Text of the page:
- -You can add rooting hormone or a vitamin supplement such as Superthrive to the water (follow dosing suggestions)
- - It is sometimes believed that sunlight can help speed up root formation; using a clear glass can aid in this process
-- - Warm water will also speed up root formation
If your water becomes murky or smelly, or the cutting is any bit mushy, you have probably lost the cutting to rot. If you can, cut the rotten section off and retry with the remaining intact section in clean water.
Rooting in soil
Rooting in soil is also very easy with brugmansias. You can either root a cutting vertically or horizontally in soil. Either way, you will need at least one growth node (as described above) per segment so that the plant has a place to form new leaves. Choose light weight, fertile potting soil to begin your cuttings in. The most important aspect of the soil is that it needs to be able to hold some moisture content as that will aid in root formation. For both vertical and horizontal rooting, you will need a medium (6 to 8 inches) pot of soil that you need to pre-wet, so that it is damp but not wet or soaking. A good rule of thumb for wet versus damp is this: damp soil should stick to your fingers while wet soil will compress and stick to itself.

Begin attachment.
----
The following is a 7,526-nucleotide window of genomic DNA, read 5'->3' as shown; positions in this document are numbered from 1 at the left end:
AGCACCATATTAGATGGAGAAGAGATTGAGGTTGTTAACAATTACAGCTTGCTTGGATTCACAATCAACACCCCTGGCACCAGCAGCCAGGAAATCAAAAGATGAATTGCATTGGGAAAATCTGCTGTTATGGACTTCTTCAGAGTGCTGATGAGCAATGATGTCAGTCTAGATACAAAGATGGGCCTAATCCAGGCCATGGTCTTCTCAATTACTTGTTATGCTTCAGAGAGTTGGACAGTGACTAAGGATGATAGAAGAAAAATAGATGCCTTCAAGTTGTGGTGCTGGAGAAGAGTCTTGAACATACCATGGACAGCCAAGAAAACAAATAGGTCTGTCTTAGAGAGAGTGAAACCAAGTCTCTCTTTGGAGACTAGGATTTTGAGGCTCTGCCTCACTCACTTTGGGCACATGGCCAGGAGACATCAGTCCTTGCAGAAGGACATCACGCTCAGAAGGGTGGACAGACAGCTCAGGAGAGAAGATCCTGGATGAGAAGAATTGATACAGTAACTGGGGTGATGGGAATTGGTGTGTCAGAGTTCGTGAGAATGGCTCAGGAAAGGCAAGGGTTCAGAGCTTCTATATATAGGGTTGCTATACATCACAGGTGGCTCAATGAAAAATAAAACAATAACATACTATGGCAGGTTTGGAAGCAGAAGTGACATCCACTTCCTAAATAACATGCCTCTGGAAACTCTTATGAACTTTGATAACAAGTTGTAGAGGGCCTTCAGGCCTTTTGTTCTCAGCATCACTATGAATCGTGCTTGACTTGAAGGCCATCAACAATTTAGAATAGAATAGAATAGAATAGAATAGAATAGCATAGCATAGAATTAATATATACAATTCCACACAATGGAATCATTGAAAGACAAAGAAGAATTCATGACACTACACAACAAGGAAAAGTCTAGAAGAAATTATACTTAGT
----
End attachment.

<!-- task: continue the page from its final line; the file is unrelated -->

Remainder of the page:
Vertical rooting: Cut a 4- to 6-inch long segment and strip the plant down to 2 to 3 leaves. After watering the soil to pre-wet it, make a hole in the potting soil with your finger. Push the cutting down about 1 to 2 inches and firmly press the soil around the cutting to support it vertically.